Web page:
Australian news, and some related international items

Is nuclear power theway forward to combat the climate crisis – Allison Macfarlane cautions.

Is nuclear power the way forward to combat the climate crisis?

Nuclear power can go horribly wrong and is notorious for cost overruns, but it is gaining high-profile champions. Aljazeera,  By Patricia Sabga 12 Nov 2021
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Allison Macfarlane is a professor and the director of the School of Public Policy and Global Affairs at the University of British Columbia. Before that, she was chair of the US Nuclear Regulatory Commission.

She wrote an article for Foreign Affairs (paywall) this summer on the subject of nuclear energy and climate goals. Her arguments generated some pointed pushback (paywall) as world leaders descended on Glasgow, Scotland for COP26.

Macfarlane describes herself as neither a proponent nor a detractor of nuclear power, but an analyst who prefers to give a “measured analytical response” to questions surrounding nuclear energy.

She recently shared her views with Al Jazeera Digital’s Managing Business Editor Patricia Sabga about nations building more nuclear power plants to battle the climate crisis.

Allison Macfarlane: ……………… But I live in a pragmatic, realistic world. And I don’t think, at least in the next 10 or 20 years, that nuclear power will be able to have a big impact on reducing carbon emissions because we can’t build new plants fast enough.

PS: And why is that? Why can’t we build new plants fast enough?

AM: It’s complicated. These are mega projects, and they require a level of quality control and programme management that doesn’t exist in a lot of other industries. And though people may promote some of the newer reactor designs as being easy to produce in factories, if we look at the existing reactors that have been produced in factories – for instance, the ones that are under construction in Georgia, the Vogtle plant [where two additional reactor units are under construction] – the experience in factories has not been good.

The factory that built the modules for the Georgia plant built them incorrectly for years. They welded them incorrectly and they had to be rewelded at the reactor site. That factory led in large part to the bankruptcy of Westinghouse.

PS: You mentioned newer reactor designs. What are these designs and what challenges do they face?

AM: First of all, a lot of them aren’t new. A lot of these designs are 70 years old or older. But given that, there are new sorts of twists to some of these designs.

Many of them exist only on paper, or as small-scale models. And the way engineering works is that you design something – these days, it’s computer-assisted – and then you build a scale model. When you build the scale model, you see where you are wrong in your computer design, and so you fix that. Then you have to build the full-scale design. And when you scale up again, there will be things that you’ve gotten wrong in the scale model, and you’re going to have to fix that.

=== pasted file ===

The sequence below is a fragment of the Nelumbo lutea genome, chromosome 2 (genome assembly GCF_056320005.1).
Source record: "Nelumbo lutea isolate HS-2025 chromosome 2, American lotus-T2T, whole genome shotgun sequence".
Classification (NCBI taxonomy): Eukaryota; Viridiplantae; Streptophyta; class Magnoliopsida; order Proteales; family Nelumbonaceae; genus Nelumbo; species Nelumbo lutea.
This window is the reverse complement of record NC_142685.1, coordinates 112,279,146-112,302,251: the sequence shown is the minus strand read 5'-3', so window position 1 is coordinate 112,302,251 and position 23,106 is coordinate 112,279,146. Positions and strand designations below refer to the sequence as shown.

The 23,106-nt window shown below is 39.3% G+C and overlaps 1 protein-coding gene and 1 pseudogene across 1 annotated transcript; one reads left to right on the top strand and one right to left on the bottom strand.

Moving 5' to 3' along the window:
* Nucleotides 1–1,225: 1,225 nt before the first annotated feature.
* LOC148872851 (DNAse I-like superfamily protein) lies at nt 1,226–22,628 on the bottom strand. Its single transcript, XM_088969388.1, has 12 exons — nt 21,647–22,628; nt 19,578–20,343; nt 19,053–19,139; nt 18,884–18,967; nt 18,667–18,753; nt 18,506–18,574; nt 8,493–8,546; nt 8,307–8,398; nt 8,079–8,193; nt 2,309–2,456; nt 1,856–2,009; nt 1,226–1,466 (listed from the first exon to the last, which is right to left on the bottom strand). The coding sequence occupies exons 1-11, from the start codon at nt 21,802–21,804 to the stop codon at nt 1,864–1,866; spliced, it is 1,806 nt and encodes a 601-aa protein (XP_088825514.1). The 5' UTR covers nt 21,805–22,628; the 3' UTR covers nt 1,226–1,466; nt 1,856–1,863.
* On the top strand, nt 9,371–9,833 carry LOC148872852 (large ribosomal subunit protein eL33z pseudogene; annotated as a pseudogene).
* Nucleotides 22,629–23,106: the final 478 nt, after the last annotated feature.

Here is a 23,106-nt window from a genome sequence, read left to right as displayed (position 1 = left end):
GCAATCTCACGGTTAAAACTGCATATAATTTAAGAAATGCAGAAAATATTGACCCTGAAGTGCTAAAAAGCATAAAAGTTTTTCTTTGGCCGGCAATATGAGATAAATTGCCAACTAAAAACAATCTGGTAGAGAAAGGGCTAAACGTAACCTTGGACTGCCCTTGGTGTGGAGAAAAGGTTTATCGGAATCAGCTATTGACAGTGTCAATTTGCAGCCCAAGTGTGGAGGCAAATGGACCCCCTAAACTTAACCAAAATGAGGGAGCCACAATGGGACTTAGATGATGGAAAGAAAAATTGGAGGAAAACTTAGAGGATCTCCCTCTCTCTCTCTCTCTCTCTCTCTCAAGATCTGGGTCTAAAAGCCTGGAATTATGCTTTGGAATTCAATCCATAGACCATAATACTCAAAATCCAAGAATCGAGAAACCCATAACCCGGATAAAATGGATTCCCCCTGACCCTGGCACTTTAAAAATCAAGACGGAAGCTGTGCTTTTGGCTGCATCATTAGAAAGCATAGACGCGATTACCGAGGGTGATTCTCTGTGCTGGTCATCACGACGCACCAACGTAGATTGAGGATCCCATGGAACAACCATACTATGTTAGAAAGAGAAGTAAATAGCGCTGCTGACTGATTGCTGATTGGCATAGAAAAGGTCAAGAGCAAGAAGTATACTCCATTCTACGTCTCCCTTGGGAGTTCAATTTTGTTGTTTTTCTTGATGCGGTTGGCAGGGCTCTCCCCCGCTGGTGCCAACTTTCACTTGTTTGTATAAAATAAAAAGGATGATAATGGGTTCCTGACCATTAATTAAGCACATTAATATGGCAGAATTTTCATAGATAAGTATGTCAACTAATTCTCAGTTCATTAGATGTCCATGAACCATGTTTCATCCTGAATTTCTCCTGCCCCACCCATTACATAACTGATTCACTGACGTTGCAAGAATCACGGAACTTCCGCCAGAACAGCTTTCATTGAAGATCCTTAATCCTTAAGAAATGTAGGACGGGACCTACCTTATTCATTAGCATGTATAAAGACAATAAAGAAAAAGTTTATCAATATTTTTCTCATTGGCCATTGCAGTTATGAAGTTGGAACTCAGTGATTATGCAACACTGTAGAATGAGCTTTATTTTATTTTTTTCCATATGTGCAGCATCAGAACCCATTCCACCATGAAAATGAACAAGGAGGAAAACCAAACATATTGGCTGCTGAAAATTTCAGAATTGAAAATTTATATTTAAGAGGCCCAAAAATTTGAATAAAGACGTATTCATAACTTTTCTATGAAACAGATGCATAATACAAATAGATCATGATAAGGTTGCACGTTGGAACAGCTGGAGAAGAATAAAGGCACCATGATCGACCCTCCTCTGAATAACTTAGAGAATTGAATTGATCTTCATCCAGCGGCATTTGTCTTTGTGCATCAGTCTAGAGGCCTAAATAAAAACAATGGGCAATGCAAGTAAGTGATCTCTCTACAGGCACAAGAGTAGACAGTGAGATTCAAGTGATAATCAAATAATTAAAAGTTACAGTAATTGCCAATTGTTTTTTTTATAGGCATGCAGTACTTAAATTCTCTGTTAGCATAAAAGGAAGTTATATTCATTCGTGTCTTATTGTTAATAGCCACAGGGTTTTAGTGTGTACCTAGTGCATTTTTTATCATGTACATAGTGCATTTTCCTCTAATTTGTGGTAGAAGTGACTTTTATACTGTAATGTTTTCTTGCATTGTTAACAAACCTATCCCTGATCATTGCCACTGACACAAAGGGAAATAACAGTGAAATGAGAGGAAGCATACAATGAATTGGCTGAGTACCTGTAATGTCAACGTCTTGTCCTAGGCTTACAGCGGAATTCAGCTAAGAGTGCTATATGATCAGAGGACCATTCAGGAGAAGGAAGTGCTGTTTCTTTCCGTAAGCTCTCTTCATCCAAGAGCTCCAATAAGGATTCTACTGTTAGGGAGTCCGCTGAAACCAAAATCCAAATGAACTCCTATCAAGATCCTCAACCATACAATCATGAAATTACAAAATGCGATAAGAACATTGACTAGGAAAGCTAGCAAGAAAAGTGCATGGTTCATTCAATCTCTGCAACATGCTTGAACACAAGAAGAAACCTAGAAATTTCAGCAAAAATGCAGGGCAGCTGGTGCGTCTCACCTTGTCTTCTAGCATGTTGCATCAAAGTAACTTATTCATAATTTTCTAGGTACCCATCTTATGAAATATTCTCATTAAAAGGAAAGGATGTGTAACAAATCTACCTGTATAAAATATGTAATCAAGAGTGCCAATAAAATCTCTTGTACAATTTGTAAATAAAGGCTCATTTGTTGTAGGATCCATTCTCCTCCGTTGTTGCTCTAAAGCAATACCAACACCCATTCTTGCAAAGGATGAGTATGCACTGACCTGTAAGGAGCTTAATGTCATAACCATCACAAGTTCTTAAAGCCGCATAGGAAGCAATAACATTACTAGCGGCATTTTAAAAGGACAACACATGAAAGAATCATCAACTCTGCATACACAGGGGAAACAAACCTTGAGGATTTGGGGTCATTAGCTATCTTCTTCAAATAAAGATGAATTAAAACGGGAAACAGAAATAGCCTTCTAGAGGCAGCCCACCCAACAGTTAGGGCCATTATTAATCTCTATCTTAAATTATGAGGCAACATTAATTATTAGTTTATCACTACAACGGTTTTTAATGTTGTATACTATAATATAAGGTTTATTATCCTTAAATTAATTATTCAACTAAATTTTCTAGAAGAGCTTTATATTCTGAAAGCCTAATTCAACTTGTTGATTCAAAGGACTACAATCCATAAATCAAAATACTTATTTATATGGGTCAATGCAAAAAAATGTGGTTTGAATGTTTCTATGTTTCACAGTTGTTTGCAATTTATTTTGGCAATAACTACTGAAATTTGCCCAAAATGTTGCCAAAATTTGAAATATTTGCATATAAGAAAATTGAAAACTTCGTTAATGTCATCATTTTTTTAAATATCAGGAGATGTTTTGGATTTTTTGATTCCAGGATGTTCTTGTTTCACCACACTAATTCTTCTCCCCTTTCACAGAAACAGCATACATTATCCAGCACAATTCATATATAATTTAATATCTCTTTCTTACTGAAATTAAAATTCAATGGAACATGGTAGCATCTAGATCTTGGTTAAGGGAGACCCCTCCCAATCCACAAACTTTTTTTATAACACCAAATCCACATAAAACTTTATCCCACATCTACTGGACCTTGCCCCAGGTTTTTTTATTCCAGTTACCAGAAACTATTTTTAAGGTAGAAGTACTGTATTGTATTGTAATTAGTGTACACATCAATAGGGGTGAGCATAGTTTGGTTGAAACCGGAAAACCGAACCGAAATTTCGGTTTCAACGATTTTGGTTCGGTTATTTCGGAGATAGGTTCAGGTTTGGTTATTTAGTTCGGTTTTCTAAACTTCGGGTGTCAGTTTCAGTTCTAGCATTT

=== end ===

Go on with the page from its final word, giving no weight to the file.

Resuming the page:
And so, for many of these designs, we’re still at the computer model stage. We haven’t done the other steps. And those steps take years. And when you get to the full-scale model, that’s really expensive. Where’s that money coming from?

PS: Let’s talk about expense then. In terms of just cost, how does nuclear stack up to say wind or solar?

AM: It’s significantly more expensive. Of course, it depends on what solar you’re talking about. But if you look at Lazard’s recent analysis of levelized costs of energy [an analysis that takes into account how much it costs to finance and build a power plant and to keep it running throughout its lifetime and then divides that cost by how much energy it kicks out each year] and you look at solar PV [photovoltaic] utility scale, and wind, they are significantly cheaper than nuclear.

AM: Expenses are dominated by the capital costs of plant construction. These plants are very expensive to build. I think we’re up to at least $14bn a plant for the Vogtle plants in Georgia. That’s for a thousand gigawatts generation capacity. They’re just really expensive to build and they take a long time to build. And so not only do you have the cost of the capital of building the plant, but you have the cost of the interest on the capital, which becomes a big cost.

That’s really what hurts nuclear. Now there are claims made about the small modular reactors that they’ll be cheaper. But because nobody’s ever built one, and nobody’s established the supply chains to build them and to operate them, we really have no idea what those will cost……………..

[on intermittency]    Ten years ago, it was a really big deal. It’s becoming less of a deal, I think. What’s interesting to note is that when you talk to utility companies, they are really interested in having plants be load following [responding to surges and ebbs in power demand]. They’re really orienting themselves towards dealing with intermittency. But that means they need a plant that can ramp up and down quickly. Nuclear can’t do that. The existing nuclear fleet can’t do that. They’re either on or they’re off, and it takes a long time for them to ramp up to full scale on…………..

November 15, 2021 - Posted by | Uncategorized

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